Speaking on the BigHospitality’s latest podcast, siblings Ifeyinwa and Emeka Frederick - who had only launched their restaurant little more than a month before the lockdown came into effect - say that while there may be increased space between the tables in their 35-cover restaurant, it won’t stop customers from being able to experience the sense of warmth and inclusion that defines their offer.
“Yes, we may have to change some of the operational ways we manage our service, but that heart and that readiness to make sure people enjoy themselves can still be there” says Ifey.
“I don’t think social distancing removes that.”
“It goes beyond numbers and how many people are in the space,” adds Emeka. “It’s about how we create the energy; how customers are greeted; how the music in the space percolates into the atmosphere.”
Being forced to close so soon after opening was, of course, an unexpected challenge for the pair, but they never thought it would mean permanent damage to their business.
“We quickly looked at our numbers and what we would need to be able to cover ourselves for a starting period of three months, and saw that we’d be able to come back strongly,” says Emeka.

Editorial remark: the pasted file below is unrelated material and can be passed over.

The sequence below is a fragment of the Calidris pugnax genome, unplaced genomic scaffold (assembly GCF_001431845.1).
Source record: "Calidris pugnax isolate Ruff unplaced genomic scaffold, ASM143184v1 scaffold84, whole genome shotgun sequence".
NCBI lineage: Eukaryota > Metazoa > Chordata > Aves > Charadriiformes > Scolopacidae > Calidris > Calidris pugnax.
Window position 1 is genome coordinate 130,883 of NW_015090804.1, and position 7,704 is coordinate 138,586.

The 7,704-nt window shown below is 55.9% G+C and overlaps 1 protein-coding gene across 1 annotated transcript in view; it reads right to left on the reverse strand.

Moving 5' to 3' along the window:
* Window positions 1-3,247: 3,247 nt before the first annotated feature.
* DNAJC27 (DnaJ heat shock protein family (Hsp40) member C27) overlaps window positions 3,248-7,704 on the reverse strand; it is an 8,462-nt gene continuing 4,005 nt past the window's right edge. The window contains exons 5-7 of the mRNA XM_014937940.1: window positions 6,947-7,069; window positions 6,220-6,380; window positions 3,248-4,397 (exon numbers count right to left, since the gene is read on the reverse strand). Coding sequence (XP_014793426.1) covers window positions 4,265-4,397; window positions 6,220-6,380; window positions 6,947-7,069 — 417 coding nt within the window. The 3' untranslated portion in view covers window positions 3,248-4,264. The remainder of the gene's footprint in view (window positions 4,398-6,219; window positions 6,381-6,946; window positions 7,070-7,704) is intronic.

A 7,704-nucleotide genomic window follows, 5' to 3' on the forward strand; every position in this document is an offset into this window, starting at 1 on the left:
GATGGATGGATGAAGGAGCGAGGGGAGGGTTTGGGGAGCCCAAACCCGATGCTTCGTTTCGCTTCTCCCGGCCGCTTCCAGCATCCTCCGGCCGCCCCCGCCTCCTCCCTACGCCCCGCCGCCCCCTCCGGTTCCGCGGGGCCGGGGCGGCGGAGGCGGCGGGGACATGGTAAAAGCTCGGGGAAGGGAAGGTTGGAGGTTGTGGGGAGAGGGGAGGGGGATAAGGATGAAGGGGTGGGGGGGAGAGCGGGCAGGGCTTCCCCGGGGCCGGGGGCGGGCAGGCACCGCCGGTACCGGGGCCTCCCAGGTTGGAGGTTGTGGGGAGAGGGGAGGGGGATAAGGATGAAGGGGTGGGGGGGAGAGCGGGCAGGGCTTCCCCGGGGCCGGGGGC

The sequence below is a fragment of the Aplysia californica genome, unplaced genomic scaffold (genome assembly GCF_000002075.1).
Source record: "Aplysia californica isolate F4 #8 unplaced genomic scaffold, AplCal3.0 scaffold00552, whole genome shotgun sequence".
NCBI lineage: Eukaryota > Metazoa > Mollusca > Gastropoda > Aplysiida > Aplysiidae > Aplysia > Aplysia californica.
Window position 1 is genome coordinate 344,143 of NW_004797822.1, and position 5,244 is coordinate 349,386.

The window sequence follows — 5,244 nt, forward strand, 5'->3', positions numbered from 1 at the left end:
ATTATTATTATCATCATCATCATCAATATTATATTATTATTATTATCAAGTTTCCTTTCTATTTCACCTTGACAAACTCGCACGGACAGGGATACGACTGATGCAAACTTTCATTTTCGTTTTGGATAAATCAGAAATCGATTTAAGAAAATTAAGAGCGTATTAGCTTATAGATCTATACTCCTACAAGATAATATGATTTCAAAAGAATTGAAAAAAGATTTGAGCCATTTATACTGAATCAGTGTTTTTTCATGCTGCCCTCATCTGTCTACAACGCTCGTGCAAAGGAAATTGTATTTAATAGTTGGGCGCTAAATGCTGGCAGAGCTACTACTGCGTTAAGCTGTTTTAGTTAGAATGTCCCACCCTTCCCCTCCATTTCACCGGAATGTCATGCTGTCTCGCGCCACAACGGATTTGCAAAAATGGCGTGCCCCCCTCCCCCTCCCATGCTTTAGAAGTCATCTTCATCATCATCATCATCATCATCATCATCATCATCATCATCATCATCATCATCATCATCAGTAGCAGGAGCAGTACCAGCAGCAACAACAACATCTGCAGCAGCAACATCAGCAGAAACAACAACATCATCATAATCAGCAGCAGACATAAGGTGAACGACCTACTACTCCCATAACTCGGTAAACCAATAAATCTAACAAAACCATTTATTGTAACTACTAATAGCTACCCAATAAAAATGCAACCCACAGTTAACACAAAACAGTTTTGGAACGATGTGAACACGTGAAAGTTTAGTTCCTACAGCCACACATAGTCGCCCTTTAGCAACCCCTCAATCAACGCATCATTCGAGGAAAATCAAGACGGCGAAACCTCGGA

“The most painful element was the people side. At the time we’d just spent over five weeks with the team. We’d trained them to understand our culture, and with their own beautiful personalities, they had begun to manifest that in their own way.
“Customers were loving how the staff were embodying our spirit and energy. Having to stop that, and initially not knowing whether we could support them financially, was particularly hard.”
While both Ifeyinwa and Emeka can’t wait to be reunited with their team and their restaurant once it does reopen - at the time of writing they’ve yet to set an official date for this - they have been proactively focused on maintaining the community-minded element of their brand throughout the lockdown by hosting virtual supper clubs and Nollywood Netflix viewing parties online.
“We saw this as an opportunity to look at what we can use this downtime to do, as well as reflect on what we already do,” says Ifey.
“Yes, people know about our physical space in Tottenham and know we serve Nigerian tapas, but that is just one manifestation of what we do, which is celebrate Nigerian culture and build a community that brings people together through good food and feel-good vibes.
“And while weren’t necessarily able to do the food element, we could still celebrate the culture and bring people together, which, as lockdown and social distancing came into effect, felt more important than ever.”
#UnitedWeStand has been created by William Reed hospitality titles BigHospitality, Restaurant magazine and Morning Advertiser and is supported by Britvic, CocaCola European Partners and Unilever Food Solutions.
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